What would you do with 20-pounds of butter? Unless you’re heading to a butter festival, I don’t know that it would be of much use. But what if the butter was 2,000-years-old and had been found in an Irish bog?
When farmer Jack Conway was working on Emlagh bog in Co Meath, Ireland, he found something no one ever expects. The bog butter was initially brought to the attention of the Cavan County Museum. As a designated museum, Cavan had to contact the National Museum in Dublin.
This particular chunk was found 5 meters (16 feet) below the surface, and no attempt had been made to cover it up. It was not in a wooden container or keg. This leaves experts thinking it wasn’t meant to be found and used later.
Research suggests that this butter was intended as an offering to the gods.
In the past this was a common ritual as butter was seen as a luxury and a sign of wealth – it was often used to pay rents and taxes. -Savina Donohoe, Curator at Cavan County Museum
The butter is currently being researched and analyzed by the National Museum in Dublin, but when that process is complete, there’s hope that it will make its way back to Cavan and be put on display.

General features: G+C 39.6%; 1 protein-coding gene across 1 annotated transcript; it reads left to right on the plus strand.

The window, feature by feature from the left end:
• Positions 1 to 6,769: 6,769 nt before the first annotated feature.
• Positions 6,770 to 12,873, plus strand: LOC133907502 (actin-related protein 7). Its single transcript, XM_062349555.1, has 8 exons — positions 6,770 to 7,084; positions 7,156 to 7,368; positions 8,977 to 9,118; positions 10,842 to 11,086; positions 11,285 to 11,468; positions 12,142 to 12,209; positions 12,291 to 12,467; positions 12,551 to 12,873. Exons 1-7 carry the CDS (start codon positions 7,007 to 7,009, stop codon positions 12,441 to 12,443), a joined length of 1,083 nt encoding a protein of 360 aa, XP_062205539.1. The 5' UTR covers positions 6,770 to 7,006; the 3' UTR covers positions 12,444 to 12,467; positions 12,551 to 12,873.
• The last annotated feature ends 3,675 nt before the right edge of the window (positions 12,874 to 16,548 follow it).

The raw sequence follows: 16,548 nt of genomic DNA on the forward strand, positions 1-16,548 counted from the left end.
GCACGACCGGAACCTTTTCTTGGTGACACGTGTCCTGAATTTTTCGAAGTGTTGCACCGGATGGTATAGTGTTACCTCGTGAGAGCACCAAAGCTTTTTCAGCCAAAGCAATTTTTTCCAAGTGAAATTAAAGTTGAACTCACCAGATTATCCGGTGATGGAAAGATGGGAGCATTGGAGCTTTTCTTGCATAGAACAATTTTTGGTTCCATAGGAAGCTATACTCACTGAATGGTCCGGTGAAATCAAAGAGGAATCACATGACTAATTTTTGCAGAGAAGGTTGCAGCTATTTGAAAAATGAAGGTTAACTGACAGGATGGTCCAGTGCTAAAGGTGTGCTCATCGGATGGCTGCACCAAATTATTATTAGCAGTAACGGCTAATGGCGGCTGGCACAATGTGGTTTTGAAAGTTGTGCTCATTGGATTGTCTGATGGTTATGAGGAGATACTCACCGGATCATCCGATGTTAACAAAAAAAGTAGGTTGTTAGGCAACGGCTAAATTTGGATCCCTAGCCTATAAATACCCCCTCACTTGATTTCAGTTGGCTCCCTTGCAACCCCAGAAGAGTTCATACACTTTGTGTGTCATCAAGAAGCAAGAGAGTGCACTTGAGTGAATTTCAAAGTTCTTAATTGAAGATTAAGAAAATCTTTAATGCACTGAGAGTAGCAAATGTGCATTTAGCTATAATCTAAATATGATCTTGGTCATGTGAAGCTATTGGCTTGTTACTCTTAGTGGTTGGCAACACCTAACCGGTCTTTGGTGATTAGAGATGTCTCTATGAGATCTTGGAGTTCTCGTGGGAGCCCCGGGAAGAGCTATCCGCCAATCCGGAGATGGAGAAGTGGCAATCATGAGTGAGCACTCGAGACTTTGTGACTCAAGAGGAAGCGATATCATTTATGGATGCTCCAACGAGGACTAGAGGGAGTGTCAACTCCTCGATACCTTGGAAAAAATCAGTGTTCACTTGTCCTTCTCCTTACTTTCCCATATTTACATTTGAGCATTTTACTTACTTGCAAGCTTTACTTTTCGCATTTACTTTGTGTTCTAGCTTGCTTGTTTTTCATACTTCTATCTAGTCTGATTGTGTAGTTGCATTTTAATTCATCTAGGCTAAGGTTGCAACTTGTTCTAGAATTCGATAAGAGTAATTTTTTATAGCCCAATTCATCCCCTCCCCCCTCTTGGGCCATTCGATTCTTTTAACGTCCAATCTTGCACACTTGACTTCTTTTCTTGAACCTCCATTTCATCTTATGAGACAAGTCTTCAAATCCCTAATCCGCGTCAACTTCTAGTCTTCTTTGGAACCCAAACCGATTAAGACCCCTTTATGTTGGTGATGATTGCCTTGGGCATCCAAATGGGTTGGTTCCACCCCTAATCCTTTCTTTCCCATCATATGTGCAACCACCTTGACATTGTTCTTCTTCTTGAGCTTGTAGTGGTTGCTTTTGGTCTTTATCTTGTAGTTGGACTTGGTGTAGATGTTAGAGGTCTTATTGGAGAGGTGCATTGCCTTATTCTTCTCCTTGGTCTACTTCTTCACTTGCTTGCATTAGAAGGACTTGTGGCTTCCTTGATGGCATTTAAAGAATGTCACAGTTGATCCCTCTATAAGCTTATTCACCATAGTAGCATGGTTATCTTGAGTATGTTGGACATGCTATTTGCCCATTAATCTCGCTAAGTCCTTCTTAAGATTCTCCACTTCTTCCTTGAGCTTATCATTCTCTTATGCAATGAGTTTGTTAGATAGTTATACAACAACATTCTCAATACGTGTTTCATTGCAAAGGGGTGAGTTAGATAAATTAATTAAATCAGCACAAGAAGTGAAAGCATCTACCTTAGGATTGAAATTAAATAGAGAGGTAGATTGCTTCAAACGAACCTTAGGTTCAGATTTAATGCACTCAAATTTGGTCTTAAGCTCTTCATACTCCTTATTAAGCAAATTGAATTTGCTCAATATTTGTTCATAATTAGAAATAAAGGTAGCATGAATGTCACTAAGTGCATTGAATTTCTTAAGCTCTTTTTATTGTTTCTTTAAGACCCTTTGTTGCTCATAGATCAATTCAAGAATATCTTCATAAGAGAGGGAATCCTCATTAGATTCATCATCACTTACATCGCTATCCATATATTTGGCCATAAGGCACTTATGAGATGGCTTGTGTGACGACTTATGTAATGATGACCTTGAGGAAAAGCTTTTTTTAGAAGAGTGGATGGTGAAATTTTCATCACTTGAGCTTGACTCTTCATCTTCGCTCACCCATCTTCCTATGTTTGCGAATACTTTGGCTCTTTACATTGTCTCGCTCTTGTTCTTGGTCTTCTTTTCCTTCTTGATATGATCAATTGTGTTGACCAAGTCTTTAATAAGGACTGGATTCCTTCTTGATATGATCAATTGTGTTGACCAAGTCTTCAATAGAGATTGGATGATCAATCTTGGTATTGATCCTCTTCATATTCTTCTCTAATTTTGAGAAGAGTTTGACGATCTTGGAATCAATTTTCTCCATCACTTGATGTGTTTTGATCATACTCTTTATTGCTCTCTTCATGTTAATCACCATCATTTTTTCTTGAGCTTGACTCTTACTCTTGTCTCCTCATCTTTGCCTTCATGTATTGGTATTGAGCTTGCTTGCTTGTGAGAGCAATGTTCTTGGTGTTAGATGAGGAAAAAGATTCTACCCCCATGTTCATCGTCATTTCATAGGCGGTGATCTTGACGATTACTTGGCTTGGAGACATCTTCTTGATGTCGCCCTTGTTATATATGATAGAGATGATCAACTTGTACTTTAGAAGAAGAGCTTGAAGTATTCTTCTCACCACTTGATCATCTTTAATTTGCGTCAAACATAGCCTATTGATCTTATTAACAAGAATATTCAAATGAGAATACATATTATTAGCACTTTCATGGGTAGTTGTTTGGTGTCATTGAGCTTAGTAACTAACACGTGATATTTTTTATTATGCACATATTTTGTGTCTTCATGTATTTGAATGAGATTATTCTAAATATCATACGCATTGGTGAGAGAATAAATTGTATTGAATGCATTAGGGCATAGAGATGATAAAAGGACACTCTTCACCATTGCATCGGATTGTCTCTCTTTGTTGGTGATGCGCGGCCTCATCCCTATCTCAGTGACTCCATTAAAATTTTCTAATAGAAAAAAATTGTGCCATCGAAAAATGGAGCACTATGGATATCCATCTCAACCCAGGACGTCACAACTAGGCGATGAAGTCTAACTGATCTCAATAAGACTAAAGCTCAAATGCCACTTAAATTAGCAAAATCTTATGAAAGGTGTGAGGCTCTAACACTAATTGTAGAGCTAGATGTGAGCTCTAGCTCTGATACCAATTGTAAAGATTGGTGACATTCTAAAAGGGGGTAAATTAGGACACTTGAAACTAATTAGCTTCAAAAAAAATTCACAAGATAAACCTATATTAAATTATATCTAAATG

A bog may not be the first place you think of when going to store your butter, but bogs have excellent preservative properties. They’re naturally low in oxygen, have a high acidic quality, and maintain low temperatures.
The Irish bogs are essentially man-made. As people settled in Ireland, they started cutting down vegetation. But this led to the soil losing nutrients in the rain, and the ground became more acidic.
Because of the nutrient leaching, heather and rush became the only thing capable of growing in these areas. But the debris from the plants didn’t decompose. Peat began to build up, and the trees were choked off. As a result, the cycle would begin again, and the bogs would be formed.
Walls and evidence of the initial farms that started the process have been found buried in the Irish bogs. And now 2,000-year-old bog butter can be added to the list of secrets hidden in the depths of the Irish countryside.